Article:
born to run or born to have a big brain?

James Michael Howard jmhoward at anthropogeny.com
Thu Nov 18 14:21:59 EST 2004


The Effects of Brain Growth on the Long Bones of Hominids.  A Possible
Response to "Born to Run."

Copyright 2004, James Michael Howard, Fayetteville, Arkansas, U.S.A.

Long bone growth may be determined by the speed of growth.  If the
brain is competing for growth with the long bones, then Homo sapiens
will have longer bones because of the longer time to puberty.  This
may give the "appearance" of being born to run because all aspects of
our growth are affected by the same competition.  That is, we have
long bones and associated structures because of our brains, not
because of environmental effects.  The bodies, so-equiped, are better
at endurance running.

For example, the long bones of "Down's syndrome" are shorter than
normal (Am J Obstet Gynecol. 1989 Nov;161(5):1174-7).  If the brain is
not competing efficiently, then long bone growth is shortened by the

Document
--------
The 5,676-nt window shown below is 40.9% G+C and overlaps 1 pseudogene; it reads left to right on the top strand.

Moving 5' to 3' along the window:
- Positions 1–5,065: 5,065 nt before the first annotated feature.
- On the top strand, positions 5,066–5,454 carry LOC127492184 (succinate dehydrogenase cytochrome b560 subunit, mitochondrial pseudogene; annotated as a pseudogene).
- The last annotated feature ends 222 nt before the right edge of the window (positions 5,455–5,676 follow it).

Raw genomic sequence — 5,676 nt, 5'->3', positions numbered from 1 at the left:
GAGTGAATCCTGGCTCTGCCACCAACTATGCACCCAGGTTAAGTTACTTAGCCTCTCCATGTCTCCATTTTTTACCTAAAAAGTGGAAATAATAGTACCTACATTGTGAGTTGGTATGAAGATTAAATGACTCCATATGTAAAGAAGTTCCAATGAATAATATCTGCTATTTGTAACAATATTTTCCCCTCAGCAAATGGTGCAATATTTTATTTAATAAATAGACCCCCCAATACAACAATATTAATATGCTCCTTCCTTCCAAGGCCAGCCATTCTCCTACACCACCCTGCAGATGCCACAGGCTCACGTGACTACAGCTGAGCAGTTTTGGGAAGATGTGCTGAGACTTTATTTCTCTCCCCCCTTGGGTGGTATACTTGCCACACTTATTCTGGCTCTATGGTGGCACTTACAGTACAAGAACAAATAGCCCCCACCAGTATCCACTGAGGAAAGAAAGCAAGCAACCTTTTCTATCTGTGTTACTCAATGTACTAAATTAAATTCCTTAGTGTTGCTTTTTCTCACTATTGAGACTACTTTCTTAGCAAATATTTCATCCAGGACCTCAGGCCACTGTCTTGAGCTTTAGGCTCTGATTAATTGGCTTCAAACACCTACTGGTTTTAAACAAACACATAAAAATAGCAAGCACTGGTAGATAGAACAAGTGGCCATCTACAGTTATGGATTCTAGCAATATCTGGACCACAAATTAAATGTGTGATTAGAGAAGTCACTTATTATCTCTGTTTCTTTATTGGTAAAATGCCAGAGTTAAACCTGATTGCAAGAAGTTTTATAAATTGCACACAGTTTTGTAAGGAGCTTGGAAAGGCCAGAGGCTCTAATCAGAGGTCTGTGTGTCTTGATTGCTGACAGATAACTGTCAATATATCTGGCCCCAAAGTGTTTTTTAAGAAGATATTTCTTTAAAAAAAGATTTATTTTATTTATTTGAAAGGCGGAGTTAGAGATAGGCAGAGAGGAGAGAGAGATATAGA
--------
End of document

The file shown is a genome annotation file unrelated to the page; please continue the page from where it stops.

more rapid growth of these bones.  The bones grow faster and finish
development faster.  (I understand there are variations to this
hypothesis.  If the brain and long bones are competing for the same
thing and that "thing" is reduced then both will not develop well,
etc.)  

I suggest the long time necessary for our brain growth and development
may produce the bodies that have been interpreted as "born to run."
Once that growth and development of our brains nears finalization,
then the competition shifts towards that of the body, re: long bone
growth and development, and the bones suddenly develop rapidly and
also finish growth, after the brain.  That is, once the brain reduces
competition, the long bone growth accelerates and quickly finishes.




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